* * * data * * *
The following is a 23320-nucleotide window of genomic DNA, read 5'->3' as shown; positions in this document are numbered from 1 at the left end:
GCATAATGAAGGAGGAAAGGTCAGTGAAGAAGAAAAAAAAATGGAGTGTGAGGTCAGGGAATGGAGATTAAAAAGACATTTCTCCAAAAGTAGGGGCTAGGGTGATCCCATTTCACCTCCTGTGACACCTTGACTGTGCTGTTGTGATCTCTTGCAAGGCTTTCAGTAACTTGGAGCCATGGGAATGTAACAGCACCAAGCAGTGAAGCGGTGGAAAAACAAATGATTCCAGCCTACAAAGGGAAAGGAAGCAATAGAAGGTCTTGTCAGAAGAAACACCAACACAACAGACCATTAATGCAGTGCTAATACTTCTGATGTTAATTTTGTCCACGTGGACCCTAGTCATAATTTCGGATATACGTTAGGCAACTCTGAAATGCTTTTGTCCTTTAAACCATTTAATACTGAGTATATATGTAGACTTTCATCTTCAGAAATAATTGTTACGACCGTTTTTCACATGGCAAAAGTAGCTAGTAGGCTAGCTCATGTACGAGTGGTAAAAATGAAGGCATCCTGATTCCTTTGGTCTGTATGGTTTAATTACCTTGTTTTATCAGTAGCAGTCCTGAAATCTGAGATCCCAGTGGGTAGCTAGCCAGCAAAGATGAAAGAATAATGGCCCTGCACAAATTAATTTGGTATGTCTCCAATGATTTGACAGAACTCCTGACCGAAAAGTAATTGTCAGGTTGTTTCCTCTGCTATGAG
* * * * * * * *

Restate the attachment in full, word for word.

The following is a 23320-nucleotide window of genomic DNA, read 5'->3' as shown; positions in this document are numbered from 1 at the left end:
GCATAATGAAGGAGGAAAGGTCAGTGAAGAAGAAAAAAAAATGGAGTGTGAGGTCAGGGAATGGAGATTAAAAAGACATTTCTCCAAAAGTAGGGGCTAGGGTGATCCCATTTCACCTCCTGTGACACCTTGACTGTGCTGTTGTGATCTCTTGCAAGGCTTTCAGTAACTTGGAGCCATGGGAATGTAACAGCACCAAGCAGTGAAGCGGTGGAAAAACAAATGATTCCAGCCTACAAAGGGAAAGGAAGCAATAGAAGGTCTTGTCAGAAGAAACACCAACACAACAGACCATTAATGCAGTGCTAATACTTCTGATGTTAATTTTGTCCACGTGGACCCTAGTCATAATTTCGGATATACGTTAGGCAACTCTGAAATGCTTTTGTCCTTTAAACCATTTAATACTGAGTATATATGTAGACTTTCATCTTCAGAAATAATTGTTACGACCGTTTTTCACATGGCAAAAGTAGCTAGTAGGCTAGCTCATGTACGAGTGGTAAAAATGAAGGCATCCTGATTCCTTTGGTCTGTATGGTTTAATTACCTTGTTTTATCAGTAGCAGTCCTGAAATCTGAGATCCCAGTGGGTAGCTAGCCAGCAAAGATGAAAGAATAATGGCCCTGCACAAATTAATTTGGTATGTCTCCAATGATTTGACAGAACTCCTGACCGAAAAGTAATTGTCAGGTTGTTTCCTCTGCTATGAG